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In March 2020, Canada and most of the world started protocols and measures to stop the new pandemic; this year was the new coronavirus. The world faced other respiratory pandemics before, like the AH1N1, or different types of pandemics like HIV and even the Evola threat a few years ago.

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We are two years into the covid-19 pandemic, and it seems like it could be the end; most countries at the federal and local levels are relaxing the rules and restrictions for travel and public places.  Last summer, some provinces lifted some restrictions to bring it back later that winter because of the mutations; by the end of 2021, a new variant was discovered, and it seems that we would have another 2020 again. Gladly this new mutation was softer than the predecessors, and most of the population is vaccinated, making the infection, in theory, mild.

Since the start of the global pandemic, some people believed that it was a mild cold, or maybe an intense cold, some others thought that was the worst deadly infection in recent history; there also the conspiracy theories about how the virus started and if it was on purpose or if it came from a market and spread by mistake.  Regardless of the origin, existence, or part of the Illuminati for the new order, we had to take measures that some people liked while others hated it.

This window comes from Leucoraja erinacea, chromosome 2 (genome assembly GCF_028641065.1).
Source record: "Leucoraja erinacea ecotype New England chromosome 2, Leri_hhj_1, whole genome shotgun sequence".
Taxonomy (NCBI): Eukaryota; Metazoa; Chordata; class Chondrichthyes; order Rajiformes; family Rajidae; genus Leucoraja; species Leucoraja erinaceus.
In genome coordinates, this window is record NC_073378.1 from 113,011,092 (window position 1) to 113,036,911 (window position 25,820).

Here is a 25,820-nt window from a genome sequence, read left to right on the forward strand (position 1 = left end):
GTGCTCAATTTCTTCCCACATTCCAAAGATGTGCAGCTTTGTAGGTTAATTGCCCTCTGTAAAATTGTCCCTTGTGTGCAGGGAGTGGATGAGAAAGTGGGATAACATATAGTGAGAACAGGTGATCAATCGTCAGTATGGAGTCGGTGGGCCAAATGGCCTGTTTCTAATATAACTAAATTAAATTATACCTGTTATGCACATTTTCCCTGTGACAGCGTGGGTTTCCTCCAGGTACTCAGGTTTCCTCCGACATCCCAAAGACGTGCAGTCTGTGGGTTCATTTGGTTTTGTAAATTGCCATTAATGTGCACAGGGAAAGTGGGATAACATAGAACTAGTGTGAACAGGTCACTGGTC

Most health workers now must wear a mask when with a patient, and, in my case, the patient also must wear a mask while under our care. It’s hard to say if that measure works to prevent the spreading in the setting because you will need someone who only lived and interacted exclusively with the patient. And have absolutely no contact with the outside world. Otherwise, you could catch the virus outside the work setting. I noticed I got less sick than in previous years; I usually got a respiratory illness at least two times per year, and the symptoms lasted for months; however, for the past two years, I got sick once only with very mild symptoms.  Again, I can’t guarantee that was only because I was wearing masks and cleaning my hands more often because I became more active and ate better, so my immune system was also more robust. So in my personal opinion, the mask worked and prevented not only covid-19 but other respiratory illnesses that the patient transmitted to us or from us to the patient.

Regardless of everything else, we can only hope the lift of the restrictions is more permanent this time. We can go back to normal and stop dividing ourselves between maskers and anti-masker and vaccinated versus anti-vaxers; sadly, the world will divide now into pro-Ukrainian and pro-Russian.

I read somewhere on social media: “if Russia stops fighting, there will be no war; if Ukraine stops fighting, there will be no more Ukraine.” 

ON2021 – Burnout and PTSD

Keep Reading from this Edition

List of Authors

Alan M. Batt, Pierre Poirier, Jeanne Bank, Jennifer Bolster, Ron Bowles, Cheryl Cameron, Becky Donelon, Noël Dunn, Tim Essington, William Johnston, Rene Lapierre, Meghan Lysko, Paige Mason, Dugg Steary, and Walter Tavares on behalf of the NOSP Development Group and CSA Technical Committee.

Women in Paramedicine

Women in Paramedicine

Women in Paramedicine is compromised of dozens of women in the paramedical field across Canada. Since 2019, they have been sharing their research, point of view, thoughts, and strength to Canadian Paramedicine through their voice and words.

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